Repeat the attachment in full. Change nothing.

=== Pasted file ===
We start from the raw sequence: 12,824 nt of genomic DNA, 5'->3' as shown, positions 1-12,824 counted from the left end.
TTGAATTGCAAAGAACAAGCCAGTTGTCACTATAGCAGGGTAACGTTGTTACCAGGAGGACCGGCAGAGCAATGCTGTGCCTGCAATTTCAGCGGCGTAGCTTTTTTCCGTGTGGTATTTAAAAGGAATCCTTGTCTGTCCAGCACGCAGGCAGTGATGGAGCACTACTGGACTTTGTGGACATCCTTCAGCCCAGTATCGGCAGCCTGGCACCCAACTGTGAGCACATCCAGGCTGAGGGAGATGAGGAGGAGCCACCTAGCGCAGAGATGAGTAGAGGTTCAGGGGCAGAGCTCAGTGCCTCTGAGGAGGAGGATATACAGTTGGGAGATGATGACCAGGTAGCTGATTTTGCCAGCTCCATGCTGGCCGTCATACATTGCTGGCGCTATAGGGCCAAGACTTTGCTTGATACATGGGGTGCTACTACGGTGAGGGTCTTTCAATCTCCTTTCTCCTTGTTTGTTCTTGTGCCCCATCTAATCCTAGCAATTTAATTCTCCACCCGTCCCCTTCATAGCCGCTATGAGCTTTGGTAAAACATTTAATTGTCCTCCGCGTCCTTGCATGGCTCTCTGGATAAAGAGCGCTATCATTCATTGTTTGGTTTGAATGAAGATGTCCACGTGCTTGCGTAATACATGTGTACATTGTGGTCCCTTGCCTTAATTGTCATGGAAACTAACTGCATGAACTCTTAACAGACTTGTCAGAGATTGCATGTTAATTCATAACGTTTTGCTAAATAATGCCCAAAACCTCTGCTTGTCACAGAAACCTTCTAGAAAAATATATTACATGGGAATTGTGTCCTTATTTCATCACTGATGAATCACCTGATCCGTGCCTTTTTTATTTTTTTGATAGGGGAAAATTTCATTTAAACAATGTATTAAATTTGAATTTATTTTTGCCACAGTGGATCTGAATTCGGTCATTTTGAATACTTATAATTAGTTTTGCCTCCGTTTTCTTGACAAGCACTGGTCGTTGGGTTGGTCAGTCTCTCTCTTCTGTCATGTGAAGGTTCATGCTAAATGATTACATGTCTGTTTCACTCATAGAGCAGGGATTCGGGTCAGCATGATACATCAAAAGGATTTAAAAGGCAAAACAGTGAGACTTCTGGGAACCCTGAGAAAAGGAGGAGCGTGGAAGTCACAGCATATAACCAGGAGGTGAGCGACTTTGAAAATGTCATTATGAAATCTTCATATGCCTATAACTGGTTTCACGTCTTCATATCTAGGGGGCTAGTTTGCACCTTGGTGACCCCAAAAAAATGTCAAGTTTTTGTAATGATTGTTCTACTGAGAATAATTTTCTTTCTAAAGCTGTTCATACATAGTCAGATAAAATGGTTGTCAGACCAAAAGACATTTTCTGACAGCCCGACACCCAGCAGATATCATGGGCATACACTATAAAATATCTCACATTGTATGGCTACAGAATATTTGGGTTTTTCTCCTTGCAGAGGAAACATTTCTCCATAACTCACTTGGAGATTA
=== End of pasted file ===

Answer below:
We start from the raw sequence: 12,824 nt of genomic DNA, 5'->3' as shown, positions 1-12,824 counted from the left end.
TTGAATTGCAAAGAACAAGCCAGTTGTCACTATAGCAGGGTAACGTTGTTACCAGGAGGACCGGCAGAGCAATGCTGTGCCTGCAATTTCAGCGGCGTAGCTTTTTTCCGTGTGGTATTTAAAAGGAATCCTTGTCTGTCCAGCACGCAGGCAGTGATGGAGCACTACTGGACTTTGTGGACATCCTTCAGCCCAGTATCGGCAGCCTGGCACCCAACTGTGAGCACATCCAGGCTGAGGGAGATGAGGAGGAGCCACCTAGCGCAGAGATGAGTAGAGGTTCAGGGGCAGAGCTCAGTGCCTCTGAGGAGGAGGATATACAGTTGGGAGATGATGACCAGGTAGCTGATTTTGCCAGCTCCATGCTGGCCGTCATACATTGCTGGCGCTATAGGGCCAAGACTTTGCTTGATACATGGGGTGCTACTACGGTGAGGGTCTTTCAATCTCCTTTCTCCTTGTTTGTTCTTGTGCCCCATCTAATCCTAGCAATTTAATTCTCCACCCGTCCCCTTCATAGCCGCTATGAGCTTTGGTAAAACATTTAATTGTCCTCCGCGTCCTTGCATGGCTCTCTGGATAAAGAGCGCTATCATTCATTGTTTGGTTTGAATGAAGATGTCCACGTGCTTGCGTAATACATGTGTACATTGTGGTCCCTTGCCTTAATTGTCATGGAAACTAACTGCATGAACTCTTAACAGACTTGTCAGAGATTGCATGTTAATTCATAACGTTTTGCTAAATAATGCCCAAAACCTCTGCTTGTCACAGAAACCTTCTAGAAAAATATATTACATGGGAATTGTGTCCTTATTTCATCACTGATGAATCACCTGATCCGTGCCTTTTTTATTTTTTTGATAGGGGAAAATTTCATTTAAACAATGTATTAAATTTGAATTTATTTTTGCCACAGTGGATCTGAATTCGGTCATTTTGAATACTTATAATTAGTTTTGCCTCCGTTTTCTTGACAAGCACTGGTCGTTGGGTTGGTCAGTCTCTCTCTTCTGTCATGTGAAGGTTCATGCTAAATGATTACATGTCTGTTTCACTCATAGAGCAGGGATTCGGGTCAGCATGATACATCAAAAGGATTTAAAAGGCAAAACAGTGAGACTTCTGGGAACCCTGAGAAAAGGAGGAGCGTGGAAGTCACAGCATATAACCAGGAGGTGAGCGACTTTGAAAATGTCATTATGAAATCTTCATATGCCTATAACTGGTTTCACGTCTTCATATCTAGGGGGCTAGTTTGCACCTTGGTGACCCCAAAAAAATGTCAAGTTTTTGTAATGATTGTTCTACTGAGAATAATTTTCTTTCTAAAGCTGTTCATACATAGTCAGATAAAATGGTTGTCAGACCAAAAGACATTTTCTGACAGCCCGACACCCAGCAGATATCATGGGCATACACTATAAAATATCTCACATTGTATGGCTACAGAATATTTGGGTTTTTCTCCTTGCAGAGGAAACATTTCTCCATAACTCACTTGGAGATTA